Alabama football is Johnny Mack Brown and Don Hutson, Joe Namath and John Hannah, Derrick Thomas and Julio Jones.
Notre Dame football is the Four Horsemen, Johnny Lujack and Paul Hornung, Joe Montana and Tim Brown.
Alabama is Wallace Wade, Frank Thomas, Paul W. "Bear" Bryant, Gene Stallings and the latest great to walk the sidelines in Tuscaloosa, current coach Nick Saban.
Notre Dame is Knute Rockne, Ara Parseghian, Dan Devine, Lou Holtz and Brian Kelly, the coach who has awakened the echoes in South Bend, Ind., in his third year as head coach.
Alabama is handprints in the concrete at Denny Chimes, Bryant's tower overlooking the practice field and the Walk of Champions.
Notre Dame is Touchdown Jesus, the Golden Dome and players touching a sign that says "Play Like a Champion Today" as they exit the locker room.
Alabama's legend includes the wishbone surprise against Southern Cal, the goalline stand against Penn State, Van Tiffin's kick to beat Auburn and Terrence Cody's blocked field goal against Tennessee.
Notre Dame's memorable moments include winning one for the Gipper, Tom Clements passing out of the end zone against Alabama, Rudy and the Catholics vs. Convicts win over Miami.
Between them, the University of Alabama and Notre Dame claim 25 national championships, both dating back to the 1920s - the Crimson Tide with 14 and the Fighting Irish with 11.
That total will be increased by one tonight when Alabama and Notre Dame engage in a titanic clash in Miami Gardens, Fla., in the BCS National Championship Game.
This is the Mother of All Bowl Games, in keeping with the rich histories and traditions that will collide on the turf of Sun Life Stadium. If college football had a Mount Rushmore, the only sure thing is that Alabama and Notre Dame would each have a place on its face.
"They're both on it for sure," said Rece Davis, a college football analyst for ESPN since 1995 and, incidentally, a UA graduate. "You've got two teams that are among the ethereal realm of programs all-time."
For all their national championships, all their Hall of Fame players and coaching greats, Alabama and Notre Dame have crossed paths relatively few times. And it is Notre Dame that has the edge head-to-head, five wins to one.
The first meeting, naturally, was epic. Notre Dame defeated the Crimson Tide 24-23 on Dec. 31, 1973, in the Sugar Bowl to end a season in which each team, ironically, won a national championship.
Alabama was awarded the United Press International title, voted by coaches, in the final year that voting took place before the bowl games. The Fighting Irish, by virtue of winning the showdown of undefeateds, finished No. 1 in the final Associated Press poll.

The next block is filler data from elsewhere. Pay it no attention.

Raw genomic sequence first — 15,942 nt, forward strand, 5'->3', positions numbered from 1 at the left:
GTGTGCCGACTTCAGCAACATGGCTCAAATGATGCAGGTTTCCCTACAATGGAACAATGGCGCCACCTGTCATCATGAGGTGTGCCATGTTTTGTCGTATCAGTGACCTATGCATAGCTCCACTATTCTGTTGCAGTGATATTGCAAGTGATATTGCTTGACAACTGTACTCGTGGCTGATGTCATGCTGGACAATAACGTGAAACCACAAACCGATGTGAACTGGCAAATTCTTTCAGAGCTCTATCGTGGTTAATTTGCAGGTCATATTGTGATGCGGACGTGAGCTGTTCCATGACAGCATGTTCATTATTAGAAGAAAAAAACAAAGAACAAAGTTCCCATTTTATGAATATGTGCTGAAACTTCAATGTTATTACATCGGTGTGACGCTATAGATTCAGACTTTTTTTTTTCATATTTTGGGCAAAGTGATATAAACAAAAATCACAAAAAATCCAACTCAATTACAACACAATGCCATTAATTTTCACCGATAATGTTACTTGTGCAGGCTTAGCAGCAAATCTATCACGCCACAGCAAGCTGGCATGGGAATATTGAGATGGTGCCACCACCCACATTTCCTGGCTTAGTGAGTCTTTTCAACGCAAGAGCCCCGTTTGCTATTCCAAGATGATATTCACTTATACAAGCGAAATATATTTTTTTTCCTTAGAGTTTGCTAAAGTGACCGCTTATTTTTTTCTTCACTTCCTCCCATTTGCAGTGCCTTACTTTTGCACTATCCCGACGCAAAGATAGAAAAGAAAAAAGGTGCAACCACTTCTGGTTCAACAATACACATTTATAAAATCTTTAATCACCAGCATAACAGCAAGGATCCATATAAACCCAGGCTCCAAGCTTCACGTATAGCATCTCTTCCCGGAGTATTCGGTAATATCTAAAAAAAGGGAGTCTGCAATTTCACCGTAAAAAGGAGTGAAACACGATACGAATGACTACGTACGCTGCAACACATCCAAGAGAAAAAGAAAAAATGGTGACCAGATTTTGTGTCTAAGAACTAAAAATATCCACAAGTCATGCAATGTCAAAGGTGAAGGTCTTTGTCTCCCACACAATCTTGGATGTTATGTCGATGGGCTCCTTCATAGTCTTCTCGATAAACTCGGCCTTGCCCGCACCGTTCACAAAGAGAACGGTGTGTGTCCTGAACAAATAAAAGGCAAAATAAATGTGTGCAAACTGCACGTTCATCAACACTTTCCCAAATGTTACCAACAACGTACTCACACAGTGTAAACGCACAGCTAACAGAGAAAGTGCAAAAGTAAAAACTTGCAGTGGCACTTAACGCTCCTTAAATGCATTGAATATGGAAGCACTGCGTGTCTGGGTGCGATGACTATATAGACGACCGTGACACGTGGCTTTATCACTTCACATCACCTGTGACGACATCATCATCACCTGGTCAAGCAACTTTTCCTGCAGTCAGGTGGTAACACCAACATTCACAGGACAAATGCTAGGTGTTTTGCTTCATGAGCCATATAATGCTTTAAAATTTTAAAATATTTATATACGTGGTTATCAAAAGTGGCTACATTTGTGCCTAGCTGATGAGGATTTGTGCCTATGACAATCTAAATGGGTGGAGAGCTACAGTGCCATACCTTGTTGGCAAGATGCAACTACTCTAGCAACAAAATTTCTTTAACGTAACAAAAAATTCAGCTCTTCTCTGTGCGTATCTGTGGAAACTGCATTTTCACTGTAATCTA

A game that saw six lead changes was sealed in the final minutes when Clements, on third-and-8, passed out of his end zone for a 35-yard gain to tight end Robin Weber.
UA came up short again in the Jan. 1, 1975, Orange Bowl, which Notre Dame won 13-11, and in 1976, with the Fighting Irish taking another close victory by a 21-18 margin in South Bend, Ind.
Alabama lost 7-0 at Birmingham's Legion Field in 1980 before UA finally got the upper hand in the next meeting. It came on Oct. 4, 1986, with Alabama winning 28-10 in Birmingham in a game highlighted by Cornelius Bennett's crushing sack of Notre Dame quarterback Steve Beuerlein.
The Fighting Irish bounced back to win 37-6 the next season on their home field in the last meeting between the teams until the Bowl Championship Series set up tonight's matchup.
While the two college football titans have spare head-to-head history, they do have an important figure in common. Frank Thomas, who coached Alabama to two national championships, played quarterback at Notre Dame under Rockne.
"I don't say this lightly, and I'm not a hype guy," said Doug Walker, UA's associate athletic director for communications and a former Notre Dame football media relations director, "but the history of these two programs, and really the linkage of these two programs, you have two programs with that complete mixture of factors - not just great traditions on their own and great championship heritages on their own, but there's linkage there. 'Bear' Bryant is in the Knute Rockne family tree because of Frank Thomas. It's remarkable."
Mal Moore, a longtime UA assistant coach and now the school's athletic director, served as an assistant coach at Notre Dame from 1982 to '86. He recalls fondly in the 2001 book "I Remember Paul 'Bear' Bryant," by late former Tuscaloosa News sports editor Al Browning, how he was given a tour that included a stop to see a letter Bryant had written to Notre Dame after the historic 1973 national championship showdown, congratulating the Fighting Irish and paying homage to the winning traditions at both schools. The framed letter was on display at the athletic department's Heritage Hall, under a photo of Bryant. Moore also remembered the school's president at the time showing off a houndstooth hat given to him by Bryant.
"I don't think a day passed that I wasn't asked about Coach Bryant," Moore told Browning. "The people at Notre Dame constantly expressed love for Coach Bryant."